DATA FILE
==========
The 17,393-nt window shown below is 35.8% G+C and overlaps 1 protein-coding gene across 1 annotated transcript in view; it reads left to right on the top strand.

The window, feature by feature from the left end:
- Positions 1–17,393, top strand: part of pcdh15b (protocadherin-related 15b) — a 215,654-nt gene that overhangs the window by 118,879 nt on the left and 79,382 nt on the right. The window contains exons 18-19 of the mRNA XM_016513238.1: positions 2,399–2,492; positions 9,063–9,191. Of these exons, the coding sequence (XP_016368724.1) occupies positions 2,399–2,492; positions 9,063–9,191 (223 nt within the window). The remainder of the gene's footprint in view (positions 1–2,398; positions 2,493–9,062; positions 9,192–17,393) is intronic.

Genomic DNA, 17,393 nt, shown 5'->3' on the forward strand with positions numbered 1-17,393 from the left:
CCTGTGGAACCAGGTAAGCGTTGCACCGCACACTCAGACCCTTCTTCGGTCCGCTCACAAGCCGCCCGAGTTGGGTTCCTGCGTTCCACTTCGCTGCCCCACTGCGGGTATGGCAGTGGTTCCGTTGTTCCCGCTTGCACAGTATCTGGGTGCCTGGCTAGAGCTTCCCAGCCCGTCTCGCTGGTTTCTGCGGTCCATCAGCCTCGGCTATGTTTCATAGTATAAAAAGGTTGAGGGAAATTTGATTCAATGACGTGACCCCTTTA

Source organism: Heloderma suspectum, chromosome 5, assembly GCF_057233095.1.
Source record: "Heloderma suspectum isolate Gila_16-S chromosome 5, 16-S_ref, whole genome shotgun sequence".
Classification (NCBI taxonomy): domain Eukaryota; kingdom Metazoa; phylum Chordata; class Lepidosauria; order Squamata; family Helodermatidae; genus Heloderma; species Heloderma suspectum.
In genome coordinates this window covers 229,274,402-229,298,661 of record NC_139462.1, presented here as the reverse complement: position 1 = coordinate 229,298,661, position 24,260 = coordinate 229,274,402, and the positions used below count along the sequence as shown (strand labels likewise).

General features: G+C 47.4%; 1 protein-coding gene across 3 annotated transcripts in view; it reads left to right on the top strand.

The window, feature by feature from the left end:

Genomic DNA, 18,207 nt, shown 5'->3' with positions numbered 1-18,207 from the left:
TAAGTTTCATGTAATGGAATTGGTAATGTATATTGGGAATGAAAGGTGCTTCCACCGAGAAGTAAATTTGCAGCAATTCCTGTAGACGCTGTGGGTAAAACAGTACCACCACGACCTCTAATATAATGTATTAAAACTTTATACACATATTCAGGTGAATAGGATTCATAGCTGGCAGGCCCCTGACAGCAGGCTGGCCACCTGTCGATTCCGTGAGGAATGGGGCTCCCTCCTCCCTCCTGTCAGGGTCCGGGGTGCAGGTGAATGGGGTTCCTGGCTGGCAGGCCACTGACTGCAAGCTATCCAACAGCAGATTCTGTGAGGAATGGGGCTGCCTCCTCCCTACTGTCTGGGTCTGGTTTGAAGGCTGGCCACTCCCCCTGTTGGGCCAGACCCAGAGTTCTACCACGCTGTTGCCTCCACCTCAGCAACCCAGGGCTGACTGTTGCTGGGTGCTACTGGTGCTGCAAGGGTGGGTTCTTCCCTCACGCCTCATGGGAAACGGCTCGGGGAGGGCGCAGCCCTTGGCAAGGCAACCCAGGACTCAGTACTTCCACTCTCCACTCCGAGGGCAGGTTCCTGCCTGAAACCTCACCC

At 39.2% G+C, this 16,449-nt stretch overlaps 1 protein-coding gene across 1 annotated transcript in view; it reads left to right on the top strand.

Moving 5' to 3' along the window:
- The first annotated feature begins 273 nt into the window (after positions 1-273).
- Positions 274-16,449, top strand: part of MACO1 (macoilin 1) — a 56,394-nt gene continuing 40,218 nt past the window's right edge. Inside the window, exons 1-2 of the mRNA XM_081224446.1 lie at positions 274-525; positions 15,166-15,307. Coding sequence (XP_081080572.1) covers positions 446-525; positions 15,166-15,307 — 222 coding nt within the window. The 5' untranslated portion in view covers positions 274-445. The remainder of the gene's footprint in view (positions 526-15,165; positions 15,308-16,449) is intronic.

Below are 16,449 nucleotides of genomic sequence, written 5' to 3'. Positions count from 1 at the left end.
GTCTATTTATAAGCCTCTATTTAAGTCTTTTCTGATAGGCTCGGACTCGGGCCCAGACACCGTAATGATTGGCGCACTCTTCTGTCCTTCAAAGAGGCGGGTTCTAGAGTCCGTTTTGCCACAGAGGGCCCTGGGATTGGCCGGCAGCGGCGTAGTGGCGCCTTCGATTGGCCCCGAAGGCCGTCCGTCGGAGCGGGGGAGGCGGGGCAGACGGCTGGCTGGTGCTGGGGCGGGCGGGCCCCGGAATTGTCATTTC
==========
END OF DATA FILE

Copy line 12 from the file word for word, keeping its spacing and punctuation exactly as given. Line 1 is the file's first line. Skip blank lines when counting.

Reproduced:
Genomic DNA, 18,207 nt, shown 5'->3' with positions numbered 1-18,207 from the left: